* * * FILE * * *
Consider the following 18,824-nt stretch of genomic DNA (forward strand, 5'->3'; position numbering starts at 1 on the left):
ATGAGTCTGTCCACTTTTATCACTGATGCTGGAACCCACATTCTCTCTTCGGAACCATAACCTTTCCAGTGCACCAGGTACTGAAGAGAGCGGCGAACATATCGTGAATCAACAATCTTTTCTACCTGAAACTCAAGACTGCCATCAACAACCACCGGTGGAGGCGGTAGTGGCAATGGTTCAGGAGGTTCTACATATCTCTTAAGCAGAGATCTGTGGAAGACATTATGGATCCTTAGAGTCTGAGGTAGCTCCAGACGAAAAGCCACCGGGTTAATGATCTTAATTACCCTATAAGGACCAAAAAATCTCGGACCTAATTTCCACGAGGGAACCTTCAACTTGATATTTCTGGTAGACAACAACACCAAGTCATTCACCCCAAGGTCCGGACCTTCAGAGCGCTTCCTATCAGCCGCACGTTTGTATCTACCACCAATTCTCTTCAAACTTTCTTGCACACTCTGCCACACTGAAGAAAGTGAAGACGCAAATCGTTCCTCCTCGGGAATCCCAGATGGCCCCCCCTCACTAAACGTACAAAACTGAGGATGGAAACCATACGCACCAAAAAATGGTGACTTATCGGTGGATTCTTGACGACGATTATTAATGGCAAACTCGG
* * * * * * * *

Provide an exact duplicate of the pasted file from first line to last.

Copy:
Consider the following 18,824-nt stretch of genomic DNA (forward strand, 5'->3'; position numbering starts at 1 on the left):
ATGAGTCTGTCCACTTTTATCACTGATGCTGGAACCCACATTCTCTCTTCGGAACCATAACCTTTCCAGTGCACCAGGTACTGAAGAGAGCGGCGAACATATCGTGAATCAACAATCTTTTCTACCTGAAACTCAAGACTGCCATCAACAACCACCGGTGGAGGCGGTAGTGGCAATGGTTCAGGAGGTTCTACATATCTCTTAAGCAGAGATCTGTGGAAGACATTATGGATCCTTAGAGTCTGAGGTAGCTCCAGACGAAAAGCCACCGGGTTAATGATCTTAATTACCCTATAAGGACCAAAAAATCTCGGACCTAATTTCCACGAGGGAACCTTCAACTTGATATTTCTGGTAGACAACAACACCAAGTCATTCACCCCAAGGTCCGGACCTTCAGAGCGCTTCCTATCAGCCGCACGTTTGTATCTACCACCAATTCTCTTCAAACTTTCTTGCACACTCTGCCACACTGAAGAAAGTGAAGACGCAAATCGTTCCTCCTCGGGAATCCCAGATGGCCCCCCCTCACTAAACGTACAAAACTGAGGATGGAAACCATACGCACCAAAAAATGGTGACTTATCGGTGGATTCTTGACGACGATTATTAATGGCAAACTCGG